How to Make the Perfect Baked Potato
Bake a potato and you’re not far from a side dish or an easy dinner (loaded baked potatoes anyone?), and let’s not forget twice-baked potatoes and potato skins. The question is, what’s the best way to bake a potato? Read on.
by Pamela Killeen
I easily ate baked potatoes once a week while growing up and for a good many years of my adult life. But these days, I’ve fallen off the spuds wagon. However, when I do eat a baked potato, I’m quite particular about how to cook baked potatoes – and we’ve heard that many of you are curious how best to bake potatoes, so I’m going to give you a little tutorial – leaning towards baking them the way I like – with creamy, fluffy flesh and crackling skins – for the perfect baked potato.
Pick your potato:
The best potato for baking is a russet. Its high starch and low water content gives it a fluffy interior. Pick potatoes that are firm with taut skin and no bruises, “eyes,” or green tint. They should also be similar in size so they cook at the same rate. A 10-12 oz. potato will bake in about an hour; adjust the time if needed. Store them in a cool, dark area and use within a week of purchase for optimum texture.
Preheat, Prep, and Pierce:
Preheat your oven to 450-degrees. Yup, that’s right. These spuds are more roasted than baked, but the high heat will yield the cream interior and crispy skins we’re looking for. And don’t even think about microwaving them or wrapping them in foil – you won’t get that crispy skin we’re seeking.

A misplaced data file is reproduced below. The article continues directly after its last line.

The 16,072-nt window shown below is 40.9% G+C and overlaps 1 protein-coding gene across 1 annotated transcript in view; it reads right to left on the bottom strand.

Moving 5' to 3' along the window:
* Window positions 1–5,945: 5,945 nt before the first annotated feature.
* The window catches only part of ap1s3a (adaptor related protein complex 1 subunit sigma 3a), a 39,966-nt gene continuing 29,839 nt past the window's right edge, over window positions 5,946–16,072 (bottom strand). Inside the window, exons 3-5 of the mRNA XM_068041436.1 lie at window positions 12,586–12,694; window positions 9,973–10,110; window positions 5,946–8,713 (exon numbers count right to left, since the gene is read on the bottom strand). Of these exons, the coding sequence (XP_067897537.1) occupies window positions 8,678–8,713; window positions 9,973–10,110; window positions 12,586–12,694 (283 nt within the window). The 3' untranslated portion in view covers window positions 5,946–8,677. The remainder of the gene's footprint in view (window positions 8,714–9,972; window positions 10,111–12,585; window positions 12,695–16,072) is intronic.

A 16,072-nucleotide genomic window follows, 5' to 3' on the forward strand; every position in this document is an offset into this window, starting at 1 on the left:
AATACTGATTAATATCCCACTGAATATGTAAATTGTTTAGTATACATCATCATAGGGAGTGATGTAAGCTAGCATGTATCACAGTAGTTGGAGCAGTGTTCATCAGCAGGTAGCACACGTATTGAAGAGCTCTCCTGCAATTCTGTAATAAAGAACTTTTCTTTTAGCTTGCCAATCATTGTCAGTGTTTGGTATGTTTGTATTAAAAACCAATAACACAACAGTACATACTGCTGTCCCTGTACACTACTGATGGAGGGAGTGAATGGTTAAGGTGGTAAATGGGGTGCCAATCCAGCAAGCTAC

Scrub potatoes under cool water to remove excess dirt, then dry thoroughly. After that, pierce a few holes all over the potatoes with a fork or knife, so steam can escape, preventing the potatoes from bursting open while baking.
Then, rub the potatoes with a little olive oil and sprinkle them with salt.
Bake and Serve:
Arrange potatoes directly on the oven rack; bake until they’re completely soft inside when pierced with a knife or skewer. The skin should be crisp and brittle. Split and serve them quickly or the skin will soften as a result of the steam inside.
And, yes, I eat the skin. It’s arguably my favorite part. Plus, it’s where most of the nutrients are.
One Potato, Two Potatoes, Three Potatoes … More:
If you’re looking for topping ideas (or ideas for filling skins) and more, check out these recipes:
- Ham, Cheese & Broccoli Baked Potato
- Sweet Potato Skins with Soy Chorizo & Black Beans
- Fully Loaded Potato Skins
- Smoky Twice-Baked Potatoes
- Reuben-Stuffed Potatoes
Equipment/Special Ingredients Needed
Want to give this technique a try?
Check out our recommendations for the necessary equipment and ingredients to make this recipe. All products featured on Cuisine at Home are independently selected by our editors; we may earn an affiliate commission from qualifying purchases through our links.